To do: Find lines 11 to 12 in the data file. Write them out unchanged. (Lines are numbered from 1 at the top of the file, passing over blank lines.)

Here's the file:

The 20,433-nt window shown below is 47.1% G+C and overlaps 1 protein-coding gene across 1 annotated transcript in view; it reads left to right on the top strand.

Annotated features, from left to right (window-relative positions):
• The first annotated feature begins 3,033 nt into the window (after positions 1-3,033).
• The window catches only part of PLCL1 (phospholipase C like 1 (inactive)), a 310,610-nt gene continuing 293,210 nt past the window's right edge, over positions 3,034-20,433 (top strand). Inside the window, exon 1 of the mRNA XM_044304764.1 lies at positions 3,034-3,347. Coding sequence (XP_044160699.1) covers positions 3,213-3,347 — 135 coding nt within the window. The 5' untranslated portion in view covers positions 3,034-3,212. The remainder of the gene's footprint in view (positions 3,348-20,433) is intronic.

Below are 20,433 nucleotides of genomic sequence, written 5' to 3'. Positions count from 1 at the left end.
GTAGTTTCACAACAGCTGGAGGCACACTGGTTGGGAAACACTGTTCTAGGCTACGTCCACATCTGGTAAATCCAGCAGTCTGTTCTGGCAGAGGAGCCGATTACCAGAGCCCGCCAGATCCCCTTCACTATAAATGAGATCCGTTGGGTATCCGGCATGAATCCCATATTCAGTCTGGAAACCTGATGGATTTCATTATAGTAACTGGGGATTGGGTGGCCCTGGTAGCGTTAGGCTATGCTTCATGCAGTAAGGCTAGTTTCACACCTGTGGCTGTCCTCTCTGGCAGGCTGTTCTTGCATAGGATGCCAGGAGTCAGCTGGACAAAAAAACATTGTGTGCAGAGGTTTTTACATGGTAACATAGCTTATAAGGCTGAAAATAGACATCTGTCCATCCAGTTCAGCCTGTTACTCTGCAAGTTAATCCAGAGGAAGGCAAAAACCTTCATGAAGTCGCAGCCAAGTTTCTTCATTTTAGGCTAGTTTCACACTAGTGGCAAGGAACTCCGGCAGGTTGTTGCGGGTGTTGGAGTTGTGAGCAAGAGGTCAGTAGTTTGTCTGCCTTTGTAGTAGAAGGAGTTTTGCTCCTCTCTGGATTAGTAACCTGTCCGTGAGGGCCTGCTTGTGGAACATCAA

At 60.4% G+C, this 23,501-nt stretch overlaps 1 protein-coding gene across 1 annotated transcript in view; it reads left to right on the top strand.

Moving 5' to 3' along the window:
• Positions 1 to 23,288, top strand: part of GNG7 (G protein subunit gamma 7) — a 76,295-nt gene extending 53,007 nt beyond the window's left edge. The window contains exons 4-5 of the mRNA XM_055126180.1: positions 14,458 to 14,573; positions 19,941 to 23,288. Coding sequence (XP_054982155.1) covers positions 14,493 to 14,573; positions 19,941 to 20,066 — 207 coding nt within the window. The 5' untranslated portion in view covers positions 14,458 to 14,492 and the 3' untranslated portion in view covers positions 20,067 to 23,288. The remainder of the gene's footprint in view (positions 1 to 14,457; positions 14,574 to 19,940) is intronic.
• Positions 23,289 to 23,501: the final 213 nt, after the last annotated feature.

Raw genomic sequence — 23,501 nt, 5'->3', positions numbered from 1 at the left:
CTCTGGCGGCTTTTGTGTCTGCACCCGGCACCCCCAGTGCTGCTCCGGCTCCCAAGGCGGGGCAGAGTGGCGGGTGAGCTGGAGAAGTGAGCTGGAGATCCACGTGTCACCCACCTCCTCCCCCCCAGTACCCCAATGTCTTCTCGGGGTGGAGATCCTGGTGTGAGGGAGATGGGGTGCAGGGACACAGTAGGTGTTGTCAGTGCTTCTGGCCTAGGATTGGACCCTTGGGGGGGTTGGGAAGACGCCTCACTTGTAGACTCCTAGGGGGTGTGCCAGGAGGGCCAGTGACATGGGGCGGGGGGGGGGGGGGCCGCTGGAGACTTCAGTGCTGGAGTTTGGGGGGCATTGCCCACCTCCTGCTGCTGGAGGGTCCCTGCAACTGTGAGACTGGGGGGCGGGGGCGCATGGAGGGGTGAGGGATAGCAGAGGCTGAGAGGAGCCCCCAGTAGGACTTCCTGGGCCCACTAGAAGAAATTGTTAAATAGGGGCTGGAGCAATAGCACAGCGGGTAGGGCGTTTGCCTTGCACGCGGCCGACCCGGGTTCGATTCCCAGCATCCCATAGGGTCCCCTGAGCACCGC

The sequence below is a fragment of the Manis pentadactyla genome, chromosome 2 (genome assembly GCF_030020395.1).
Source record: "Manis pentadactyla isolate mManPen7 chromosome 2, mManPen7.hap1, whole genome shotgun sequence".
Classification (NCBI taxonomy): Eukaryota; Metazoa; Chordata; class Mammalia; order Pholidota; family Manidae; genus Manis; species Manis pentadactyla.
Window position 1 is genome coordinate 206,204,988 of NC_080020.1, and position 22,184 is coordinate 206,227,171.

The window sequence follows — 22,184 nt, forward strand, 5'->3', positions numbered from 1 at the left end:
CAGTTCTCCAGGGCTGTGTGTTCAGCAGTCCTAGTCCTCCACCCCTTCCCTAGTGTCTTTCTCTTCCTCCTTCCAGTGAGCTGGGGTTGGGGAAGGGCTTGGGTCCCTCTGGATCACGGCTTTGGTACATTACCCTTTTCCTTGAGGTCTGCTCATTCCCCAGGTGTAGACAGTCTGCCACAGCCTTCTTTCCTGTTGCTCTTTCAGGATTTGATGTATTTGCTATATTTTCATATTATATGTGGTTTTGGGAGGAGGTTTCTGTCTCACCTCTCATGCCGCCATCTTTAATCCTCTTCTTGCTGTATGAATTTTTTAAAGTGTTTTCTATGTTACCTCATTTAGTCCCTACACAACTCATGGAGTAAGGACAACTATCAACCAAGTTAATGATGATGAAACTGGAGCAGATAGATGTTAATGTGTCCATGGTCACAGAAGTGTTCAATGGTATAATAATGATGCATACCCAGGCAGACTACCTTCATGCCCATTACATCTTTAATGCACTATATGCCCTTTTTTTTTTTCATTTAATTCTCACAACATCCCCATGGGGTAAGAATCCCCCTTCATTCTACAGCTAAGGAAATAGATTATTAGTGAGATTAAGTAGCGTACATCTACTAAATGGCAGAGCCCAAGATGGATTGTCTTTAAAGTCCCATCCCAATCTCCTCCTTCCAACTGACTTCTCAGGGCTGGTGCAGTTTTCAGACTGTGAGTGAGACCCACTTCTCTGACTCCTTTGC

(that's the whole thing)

Raw genomic sequence — 23,501 nt, 5'->3', positions numbered from 1 at the left:
CTCTGGCGGCTTTTGTGTCTGCACCCGGCACCCCCAGTGCTGCTCCGGCTCCCAAGGCGGGGCAGAGTGGCGGGTGAGCTGGAGAAGTGAGCTGGAGATCCACGTGTCACCCACCTCCTCCCCCCCAGTACCCCAATGTCTTCTCGGGGTGGAGATCCTGGTGTGAGGGAGATGGGGTGCAGGGACACAGTAGGTGTTGTCAGTGCTTCTGGCCTAGGATTGGACCCTTGGGGGGGTTGGGAAGACGCCTCACTTGTAGACTCCTAGGGGGTGTGCCAGGAGGGCCAGTGACATGGGGCGGGGGGGGGGGGGGCCGCTGGAGACTTCAGTGCTGGAGTTTGGGGGGCATTGCCCACCTCCTGCTGCTGGAGGGTCCCTGCAACTGTGAGACTGGGGGGCGGGGGCGCATGGAGGGGTGAGGGATAGCAGAGGCTGAGAGGAGCCCCCAGTAGGACTTCCTGGGCCCACTAGAAGAAATTGTTAAATAGGGGCTGGAGCAATAGCACAGCGGGTAGGGCGTTTGCCTTGCACGCGGCCGACCCGGGTTCGATTCCCAGCATCCCATAGGGTCCCCTGAGCACCGC